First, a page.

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Presentation Overview. All Session times are CDT

Presentation 1 

Tuesday, May 4


PSIG 2108 - How to use pipeline models to manage nominations and allocations in a constrained and highly dynamic network

This paper investigates the technology and business benefits of a web-based model scheduling application, which integrates a transient model to other business applications that provide injection and demand schedules. The application provides a simple method to input complex scenarios, including compressor, regulator, and routing operations. The paper shows how the system allows non–modelers to use a complex transient model, reducing bad operational decisions which could impact the wholesale natural gas price or supply to end-user customers such as households or businesses. Other operational metrics are discussed.


G. Giannatos

Australian Energy Market Operator

John Fryatt

Head of DTC, DNV

Chris Davison

Principal Lead Consultant, DNV

Presentation 2 

Tuesday, May 4


PSIG 2106 - Regulator station risk model supported by a parametric study cloud application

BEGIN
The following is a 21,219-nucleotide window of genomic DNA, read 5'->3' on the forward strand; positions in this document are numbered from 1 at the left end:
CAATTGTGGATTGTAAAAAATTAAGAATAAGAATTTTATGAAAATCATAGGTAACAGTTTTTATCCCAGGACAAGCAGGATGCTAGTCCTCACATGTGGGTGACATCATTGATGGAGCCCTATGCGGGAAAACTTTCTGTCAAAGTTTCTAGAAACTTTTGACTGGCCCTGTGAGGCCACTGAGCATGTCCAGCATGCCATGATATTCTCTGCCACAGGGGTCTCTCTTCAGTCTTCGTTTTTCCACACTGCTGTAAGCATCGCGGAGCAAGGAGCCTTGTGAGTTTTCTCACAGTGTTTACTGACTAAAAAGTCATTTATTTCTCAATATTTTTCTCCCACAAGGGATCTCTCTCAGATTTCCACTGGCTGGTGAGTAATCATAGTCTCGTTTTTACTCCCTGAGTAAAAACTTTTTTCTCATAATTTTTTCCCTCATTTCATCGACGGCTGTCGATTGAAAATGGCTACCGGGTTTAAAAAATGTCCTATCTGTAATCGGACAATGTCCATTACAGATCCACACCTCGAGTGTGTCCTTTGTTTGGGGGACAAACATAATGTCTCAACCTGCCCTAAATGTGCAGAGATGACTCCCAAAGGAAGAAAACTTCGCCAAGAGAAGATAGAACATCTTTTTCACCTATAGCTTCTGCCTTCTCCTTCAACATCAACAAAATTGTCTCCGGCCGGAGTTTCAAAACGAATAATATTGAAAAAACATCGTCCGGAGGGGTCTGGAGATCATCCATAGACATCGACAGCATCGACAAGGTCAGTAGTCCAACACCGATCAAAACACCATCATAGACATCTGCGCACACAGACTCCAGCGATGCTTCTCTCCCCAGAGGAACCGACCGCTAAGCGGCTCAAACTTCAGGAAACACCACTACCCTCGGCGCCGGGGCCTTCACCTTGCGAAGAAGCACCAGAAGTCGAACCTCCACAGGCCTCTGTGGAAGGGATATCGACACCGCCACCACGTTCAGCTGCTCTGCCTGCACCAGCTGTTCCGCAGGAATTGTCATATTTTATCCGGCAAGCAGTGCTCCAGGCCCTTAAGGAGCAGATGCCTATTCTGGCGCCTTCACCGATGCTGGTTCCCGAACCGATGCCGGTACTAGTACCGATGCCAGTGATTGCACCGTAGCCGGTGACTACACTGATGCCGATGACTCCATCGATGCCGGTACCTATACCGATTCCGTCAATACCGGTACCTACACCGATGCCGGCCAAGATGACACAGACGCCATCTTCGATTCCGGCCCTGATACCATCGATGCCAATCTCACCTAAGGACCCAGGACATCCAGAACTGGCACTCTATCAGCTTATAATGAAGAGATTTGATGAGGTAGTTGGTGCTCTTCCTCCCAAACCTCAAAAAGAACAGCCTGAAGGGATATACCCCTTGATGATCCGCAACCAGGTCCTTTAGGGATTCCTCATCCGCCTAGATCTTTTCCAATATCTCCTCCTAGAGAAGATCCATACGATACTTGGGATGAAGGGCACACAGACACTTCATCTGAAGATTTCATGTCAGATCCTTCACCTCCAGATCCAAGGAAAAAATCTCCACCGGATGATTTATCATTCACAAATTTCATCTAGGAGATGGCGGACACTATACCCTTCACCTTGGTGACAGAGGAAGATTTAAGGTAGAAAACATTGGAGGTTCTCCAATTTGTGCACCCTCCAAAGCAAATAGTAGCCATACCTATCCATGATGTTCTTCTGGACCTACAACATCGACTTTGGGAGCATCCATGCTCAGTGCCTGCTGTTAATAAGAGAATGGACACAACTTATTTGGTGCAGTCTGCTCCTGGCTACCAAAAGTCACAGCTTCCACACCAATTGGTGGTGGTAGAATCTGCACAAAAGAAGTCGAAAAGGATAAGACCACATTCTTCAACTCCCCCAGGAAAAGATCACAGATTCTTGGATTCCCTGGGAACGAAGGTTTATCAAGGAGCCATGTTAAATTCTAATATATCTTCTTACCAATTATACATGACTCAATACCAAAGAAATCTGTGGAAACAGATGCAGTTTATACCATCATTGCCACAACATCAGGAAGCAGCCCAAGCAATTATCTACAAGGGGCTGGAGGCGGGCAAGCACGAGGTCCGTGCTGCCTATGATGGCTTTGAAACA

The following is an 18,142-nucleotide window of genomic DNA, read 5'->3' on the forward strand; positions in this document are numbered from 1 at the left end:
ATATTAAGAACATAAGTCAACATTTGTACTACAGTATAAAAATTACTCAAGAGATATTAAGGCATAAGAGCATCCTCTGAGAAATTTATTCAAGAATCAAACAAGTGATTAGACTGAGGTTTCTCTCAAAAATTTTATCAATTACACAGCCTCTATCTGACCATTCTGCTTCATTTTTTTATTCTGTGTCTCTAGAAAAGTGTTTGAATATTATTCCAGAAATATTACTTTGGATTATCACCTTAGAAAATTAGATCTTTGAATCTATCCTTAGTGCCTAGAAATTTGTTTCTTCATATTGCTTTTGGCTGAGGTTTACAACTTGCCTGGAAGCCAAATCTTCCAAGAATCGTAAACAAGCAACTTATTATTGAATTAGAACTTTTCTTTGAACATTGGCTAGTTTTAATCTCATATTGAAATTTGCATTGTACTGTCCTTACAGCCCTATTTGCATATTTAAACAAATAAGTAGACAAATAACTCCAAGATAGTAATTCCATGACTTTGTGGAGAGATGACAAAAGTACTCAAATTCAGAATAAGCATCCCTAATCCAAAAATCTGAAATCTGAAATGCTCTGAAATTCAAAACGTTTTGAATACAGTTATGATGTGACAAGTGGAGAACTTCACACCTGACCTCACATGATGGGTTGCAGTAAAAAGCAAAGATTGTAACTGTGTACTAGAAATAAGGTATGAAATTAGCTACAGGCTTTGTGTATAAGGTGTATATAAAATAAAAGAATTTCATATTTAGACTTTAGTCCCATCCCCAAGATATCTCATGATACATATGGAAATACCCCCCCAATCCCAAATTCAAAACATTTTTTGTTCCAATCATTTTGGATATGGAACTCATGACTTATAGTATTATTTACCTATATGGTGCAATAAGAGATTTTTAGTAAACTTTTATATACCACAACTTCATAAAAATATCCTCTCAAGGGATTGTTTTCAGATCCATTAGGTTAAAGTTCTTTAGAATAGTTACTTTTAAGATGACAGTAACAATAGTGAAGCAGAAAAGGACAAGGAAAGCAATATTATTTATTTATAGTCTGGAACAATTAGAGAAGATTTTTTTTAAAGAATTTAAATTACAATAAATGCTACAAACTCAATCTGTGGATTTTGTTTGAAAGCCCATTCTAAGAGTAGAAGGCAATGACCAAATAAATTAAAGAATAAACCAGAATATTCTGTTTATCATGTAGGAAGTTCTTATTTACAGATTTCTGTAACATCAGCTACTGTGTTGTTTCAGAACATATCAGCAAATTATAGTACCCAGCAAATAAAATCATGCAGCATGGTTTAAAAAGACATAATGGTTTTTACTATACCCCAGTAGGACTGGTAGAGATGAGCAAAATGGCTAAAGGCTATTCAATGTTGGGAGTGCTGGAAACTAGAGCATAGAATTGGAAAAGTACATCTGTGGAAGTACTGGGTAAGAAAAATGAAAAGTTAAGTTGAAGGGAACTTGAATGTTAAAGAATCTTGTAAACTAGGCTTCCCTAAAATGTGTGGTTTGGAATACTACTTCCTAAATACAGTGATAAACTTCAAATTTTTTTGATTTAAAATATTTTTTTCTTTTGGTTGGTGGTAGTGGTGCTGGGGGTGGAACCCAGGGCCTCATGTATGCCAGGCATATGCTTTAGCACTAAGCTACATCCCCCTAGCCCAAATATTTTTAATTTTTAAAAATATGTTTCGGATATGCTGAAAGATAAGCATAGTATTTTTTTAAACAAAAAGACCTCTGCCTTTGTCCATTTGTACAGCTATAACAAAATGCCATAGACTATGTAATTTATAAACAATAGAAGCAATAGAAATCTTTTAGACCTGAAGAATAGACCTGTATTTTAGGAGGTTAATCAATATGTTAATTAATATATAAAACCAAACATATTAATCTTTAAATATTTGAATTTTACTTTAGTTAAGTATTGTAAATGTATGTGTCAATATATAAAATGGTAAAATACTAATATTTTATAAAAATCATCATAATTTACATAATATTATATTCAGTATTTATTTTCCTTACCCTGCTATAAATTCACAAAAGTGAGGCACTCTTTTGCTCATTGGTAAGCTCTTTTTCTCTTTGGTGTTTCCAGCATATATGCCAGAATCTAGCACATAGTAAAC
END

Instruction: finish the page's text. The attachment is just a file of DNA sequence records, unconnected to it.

Utilities delivering natural gas to residences and businesses at lower pressures are under increasing scrutiny from federal, state, and/or municipal regulators to demonstrate a commitment to safety. One way to do this is by using an analytical risk model to quantify the risk of the overall system and individual assets. Oftentimes the risk for pressure-reducing regulator stations is determined similarly as other types of assets in a gas network, and inputs may call for an engineer’s estimation. This paper describes the beginnings of a novel approach of applying hydraulic analyses via parametric study in the cloud to refine and enhance these analytical regulator station risk models.


Corey Rice

Principal Technical Support, DNV

Presentation 3 

Wednesday, May 5


PSIG 2114 - Surge phenomena in flexible hoses of offshore loading systems

Offshore loading systems provide products to tankers through flexible hoses. The flexible hoses can experience surges initiated by a valve closure. In this paper, surge studies are carried out for two common configurations of “tandem” and “buoy” loading systems. The results show much lower surge pressures in flexible hoses than those in carbon steel pipes due to the different elasticities of their material. The results also show that loading rates and valve closure time play a key role in potential-dominated surges which are the case for “tandem” configuration, whereas for line pack dominated operations in the “buoy” configuration, timely cutoff of the flow by closing a valve at the pipeline end manifold (PLEM) is imperative.


Guohua Li, Ph.D., P.E.

Principal Hydraulic Engineer, DNV

Hoorallah Tostamy

Hamid Bidus